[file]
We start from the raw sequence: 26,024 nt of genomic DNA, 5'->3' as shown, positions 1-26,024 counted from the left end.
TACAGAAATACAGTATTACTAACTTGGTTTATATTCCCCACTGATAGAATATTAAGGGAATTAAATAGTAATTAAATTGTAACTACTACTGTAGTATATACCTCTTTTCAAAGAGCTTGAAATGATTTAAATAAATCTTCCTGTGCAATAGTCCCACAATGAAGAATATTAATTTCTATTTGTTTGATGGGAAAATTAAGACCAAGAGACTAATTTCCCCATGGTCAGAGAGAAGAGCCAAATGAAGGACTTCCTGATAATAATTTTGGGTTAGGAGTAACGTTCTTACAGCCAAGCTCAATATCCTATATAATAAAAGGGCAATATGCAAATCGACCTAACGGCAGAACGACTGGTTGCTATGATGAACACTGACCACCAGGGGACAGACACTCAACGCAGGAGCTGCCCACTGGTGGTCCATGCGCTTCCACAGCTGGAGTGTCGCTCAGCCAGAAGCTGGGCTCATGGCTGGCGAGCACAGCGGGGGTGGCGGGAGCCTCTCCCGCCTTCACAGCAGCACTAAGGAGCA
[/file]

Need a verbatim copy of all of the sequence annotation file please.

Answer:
We start from the raw sequence: 26,024 nt of genomic DNA, 5'->3' as shown, positions 1-26,024 counted from the left end.
TACAGAAATACAGTATTACTAACTTGGTTTATATTCCCCACTGATAGAATATTAAGGGAATTAAATAGTAATTAAATTGTAACTACTACTGTAGTATATACCTCTTTTCAAAGAGCTTGAAATGATTTAAATAAATCTTCCTGTGCAATAGTCCCACAATGAAGAATATTAATTTCTATTTGTTTGATGGGAAAATTAAGACCAAGAGACTAATTTCCCCATGGTCAGAGAGAAGAGCCAAATGAAGGACTTCCTGATAATAATTTTGGGTTAGGAGTAACGTTCTTACAGCCAAGCTCAATATCCTATATAATAAAAGGGCAATATGCAAATCGACCTAACGGCAGAACGACTGGTTGCTATGATGAACACTGACCACCAGGGGACAGACACTCAACGCAGGAGCTGCCCACTGGTGGTCCATGCGCTTCCACAGCTGGAGTGTCGCTCAGCCAGAAGCTGGGCTCATGGCTGGCGAGCACAGCGGGGGTGGCGGGAGCCTCTCCCGCCTTCACAGCAGCACTAAGGAGCA